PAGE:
Unless the designer is Coco Chanel or maybe Yves Saint Laurent, designer biographies are actually quite rare.  Some are written as exhibition catalogs, such as the wonderful Claire McCardell: Redefining Modernism which was published in 1998 to go with an exhibition of McCardell’s work at the Museum at FIT.  There are quite a few autobiographies from twentieth century designers, some good, some bad.  But a biography of a ready-to-wear designer in a niche market is a rarity.

In reading about the life of a fashion designer – or any important person for that matter – the thing that interests me most is that person’s work and the influences on the work.  There are a few designers, again, Coco Chanel, whose work was so important and so entwined with the time in which she lived that her private life and political and religious views are an important part of the narrative.

Rose Marie Reid, An Extraordinary Life is actually more about Reid the mother, the Mormon, and the woman with whom people had difficult relationships.  Not that the details of her design career are not present, as they are, but the timeline  is fuzzy and confusing.  To a person like me who likes to examine the when of things, it was a bit frustrating.  For instance, the book tells a great story about how Rose Marie first started making bathing suits.  Her new husband, Jack Reid was a swimming instructor who hated his saggy wool trunks.  Rose Marie took a piece of cotton duck to which she added lacing on the sides to make for a good fit.

The design was so successful that Jack took a copy to the local Hudson’s Bay Company store, where the buyer there asked for a women’s design.  From that order the business was formed, and  within a year Rose Marie was overseeing a factory with thirty-two sewing machines.  But the book never says exactly when this all took place.

Of course I realize that history is not always measured in dates.  However, when you are studying design it helps to know when such innovations actually took place.  The best I can figure was sometime between November 1935, when Rose Marie and Jack were married, and 1937 when it is mentioned that Rose Marie’s suits were used in some 1937 games.

Interwoven into the story of the formation of the business are the details of the birth of their children, the disintegration of their marriage, and how Rose Marie prayed through it all.  The theme and the timeline constantly changed and at times I was left shaking my head.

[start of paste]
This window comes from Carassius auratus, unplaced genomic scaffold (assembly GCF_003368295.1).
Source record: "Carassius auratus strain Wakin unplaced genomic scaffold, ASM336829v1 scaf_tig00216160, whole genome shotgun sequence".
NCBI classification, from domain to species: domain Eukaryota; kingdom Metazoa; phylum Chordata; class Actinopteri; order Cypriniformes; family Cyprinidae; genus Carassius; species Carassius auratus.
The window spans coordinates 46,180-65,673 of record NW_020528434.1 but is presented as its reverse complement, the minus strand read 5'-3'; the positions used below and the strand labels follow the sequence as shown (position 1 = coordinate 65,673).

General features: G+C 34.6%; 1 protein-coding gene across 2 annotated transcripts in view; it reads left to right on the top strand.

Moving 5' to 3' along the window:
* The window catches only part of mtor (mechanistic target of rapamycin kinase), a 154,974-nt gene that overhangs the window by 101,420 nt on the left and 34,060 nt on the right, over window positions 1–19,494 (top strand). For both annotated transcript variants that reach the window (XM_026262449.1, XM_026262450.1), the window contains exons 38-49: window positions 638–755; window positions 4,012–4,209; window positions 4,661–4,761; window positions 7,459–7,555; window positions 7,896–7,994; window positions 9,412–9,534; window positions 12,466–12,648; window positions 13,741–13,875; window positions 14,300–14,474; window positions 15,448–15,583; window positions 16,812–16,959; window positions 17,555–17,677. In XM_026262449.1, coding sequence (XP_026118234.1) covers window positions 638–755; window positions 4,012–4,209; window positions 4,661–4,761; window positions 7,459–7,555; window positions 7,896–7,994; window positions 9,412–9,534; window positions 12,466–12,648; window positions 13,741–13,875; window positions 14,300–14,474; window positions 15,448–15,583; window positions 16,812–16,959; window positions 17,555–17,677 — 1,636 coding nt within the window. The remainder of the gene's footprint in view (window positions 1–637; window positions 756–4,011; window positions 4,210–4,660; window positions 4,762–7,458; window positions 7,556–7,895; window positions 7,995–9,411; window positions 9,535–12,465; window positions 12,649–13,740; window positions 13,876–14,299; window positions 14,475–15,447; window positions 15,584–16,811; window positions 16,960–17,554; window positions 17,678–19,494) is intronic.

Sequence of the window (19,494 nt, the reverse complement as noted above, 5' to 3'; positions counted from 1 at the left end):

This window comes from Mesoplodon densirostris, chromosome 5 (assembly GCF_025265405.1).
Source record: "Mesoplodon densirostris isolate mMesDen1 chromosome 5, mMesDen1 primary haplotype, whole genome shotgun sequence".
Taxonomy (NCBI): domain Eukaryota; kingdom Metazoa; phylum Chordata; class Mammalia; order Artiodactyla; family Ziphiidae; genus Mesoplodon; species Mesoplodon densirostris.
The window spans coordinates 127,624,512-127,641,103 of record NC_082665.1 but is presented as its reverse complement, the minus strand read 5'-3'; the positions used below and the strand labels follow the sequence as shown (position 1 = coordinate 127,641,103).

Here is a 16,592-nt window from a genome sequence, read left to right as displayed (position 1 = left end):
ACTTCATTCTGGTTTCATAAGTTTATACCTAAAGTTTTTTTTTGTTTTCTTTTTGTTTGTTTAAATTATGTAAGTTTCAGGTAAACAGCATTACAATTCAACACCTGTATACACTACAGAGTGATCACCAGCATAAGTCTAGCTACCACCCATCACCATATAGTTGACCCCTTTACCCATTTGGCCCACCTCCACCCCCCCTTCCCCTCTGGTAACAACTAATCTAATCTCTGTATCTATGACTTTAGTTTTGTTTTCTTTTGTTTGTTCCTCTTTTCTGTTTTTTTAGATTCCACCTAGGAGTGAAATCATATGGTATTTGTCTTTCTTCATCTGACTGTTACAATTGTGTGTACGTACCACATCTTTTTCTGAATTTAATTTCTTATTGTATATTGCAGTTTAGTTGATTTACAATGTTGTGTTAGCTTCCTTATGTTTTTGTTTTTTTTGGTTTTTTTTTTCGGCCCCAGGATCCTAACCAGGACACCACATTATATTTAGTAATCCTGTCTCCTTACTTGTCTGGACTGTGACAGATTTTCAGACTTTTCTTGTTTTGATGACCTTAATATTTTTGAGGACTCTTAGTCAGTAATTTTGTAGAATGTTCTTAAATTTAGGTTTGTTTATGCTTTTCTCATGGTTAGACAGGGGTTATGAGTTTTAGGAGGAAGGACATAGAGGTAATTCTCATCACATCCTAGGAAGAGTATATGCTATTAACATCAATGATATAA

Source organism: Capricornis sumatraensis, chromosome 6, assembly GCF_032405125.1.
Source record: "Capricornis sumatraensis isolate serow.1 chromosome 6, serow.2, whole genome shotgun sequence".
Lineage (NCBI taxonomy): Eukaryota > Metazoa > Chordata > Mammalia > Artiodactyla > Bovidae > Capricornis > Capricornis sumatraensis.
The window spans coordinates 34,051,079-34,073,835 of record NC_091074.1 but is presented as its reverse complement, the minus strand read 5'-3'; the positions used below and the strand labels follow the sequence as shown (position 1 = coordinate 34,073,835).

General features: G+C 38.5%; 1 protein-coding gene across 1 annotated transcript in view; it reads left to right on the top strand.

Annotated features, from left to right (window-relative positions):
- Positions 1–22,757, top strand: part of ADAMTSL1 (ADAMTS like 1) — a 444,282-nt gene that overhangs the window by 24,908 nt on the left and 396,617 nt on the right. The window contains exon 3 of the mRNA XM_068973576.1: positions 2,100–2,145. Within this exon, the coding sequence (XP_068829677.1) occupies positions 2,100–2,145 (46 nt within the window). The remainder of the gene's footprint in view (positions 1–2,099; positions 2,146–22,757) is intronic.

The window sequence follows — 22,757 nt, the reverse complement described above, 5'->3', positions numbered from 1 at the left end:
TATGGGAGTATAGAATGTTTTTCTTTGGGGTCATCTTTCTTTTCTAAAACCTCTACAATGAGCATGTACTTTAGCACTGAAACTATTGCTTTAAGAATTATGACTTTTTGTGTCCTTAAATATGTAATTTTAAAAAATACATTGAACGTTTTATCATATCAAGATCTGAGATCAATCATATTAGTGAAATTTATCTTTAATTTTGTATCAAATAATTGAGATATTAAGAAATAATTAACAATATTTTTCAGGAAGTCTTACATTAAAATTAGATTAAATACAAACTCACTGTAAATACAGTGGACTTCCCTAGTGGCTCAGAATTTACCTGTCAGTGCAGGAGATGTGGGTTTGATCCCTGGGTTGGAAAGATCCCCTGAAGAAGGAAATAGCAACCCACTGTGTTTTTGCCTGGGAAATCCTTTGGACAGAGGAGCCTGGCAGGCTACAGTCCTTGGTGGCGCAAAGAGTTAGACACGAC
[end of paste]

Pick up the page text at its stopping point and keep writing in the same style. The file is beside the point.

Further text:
I guess it is important to let you know that one of Rose Marie’s daughters, Carole Reid Burr, was the co-author.  There were endnotes that gave sources, and from that it is easy to see that this book is mainly a compilation of oral family stories.  Numerous interviews were listed as references, and from that I could begin to see why the telling seemed so disjointed.

There were actually sixteen different people interviewed for the book, and along with old letters and newspaper clippings, they seem to be the source for most of the information.  Company records did not seem to be used at all, but that is not surprising since Rose Marie sold the business and franchised her name starting in 1962.  Subsequently there are more details about the many lawsuits in which Rose Marie was involved than there were of the actual business of making swimsuits.

Near the end of the book I finally spotted the name of Emilio Pucci, and began to take notice.  Unfortunately the anecdote was about how he had bought some Rose Marie Reid swimsuits for his staff, and had given one to fashion journalist Ann Scott James.  And that was the end of Emilio, with no mention of the collaboration between him and Reid.

A great deal is made of Reid’s Mormon faith, and I suppose that is understandable considering that the book was published by a Mormon company.  In some ways her faith was important to her design story, as the dictates of modesty by the Mormon Church led her to strongly reject the bikini.   And it was probably this rejection that led Rose Marie to sell the company in 1962.

Besides the fuzzy storytelling, there were quite a few factual mistakes.  The book refers to, but does not explain a relationship with White Stag.  Unfortunately, it is consistently spelled “White Stagg.”  There was also a big discussion of the great success of rival  swimsuit maker Cole of California.  The authors refer to Cole’s Scandal Suit as a bikini, which it was not. (There was a version that resembled two pieces connected by mesh, but even it was not a true bikini.)

It’s such a shame that the story of a company that was the world’s largest producer of women’s swimwear in the late 1950s should be told in such an off-putting way.  Between the preaching of Mormon principles and the accolades of Reid’s mothering ability, I’ve found it hard to go back through and try to establish just the story of the swimsuit company.  Maybe someday I’ll be stranded on a desert island with just this book and a pencil and I can figure it all out.

 

 

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Ad Campaign – Ceeb of Miami, 1960

Thunderbird is the word!

For your sculptured Ceeb swimsuit… get inside this faille Lastex creation from Indian Summer Collection.  A vibrant hand screened print in gold or lilac combinations…For smashing coordinates, try the cotton skirt and the Italian straw hat with matching band and snood.

I find this ad to be a bit confusing.  I suppose the print is a bit “Indian” inspired, with the reference to Thunderbird and the fact that they called the collection “Indian Summer.”  But what’s with that sculpture (Is it African, or is it modern?) and the odd arm gestures?

I love that the ad shows the coordinating skirt and the hat with the matching band and Snood.  But who was still using the word “snood” in 1960?  Odd.

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Mid Twentieth Century Bathing Suit Cover Up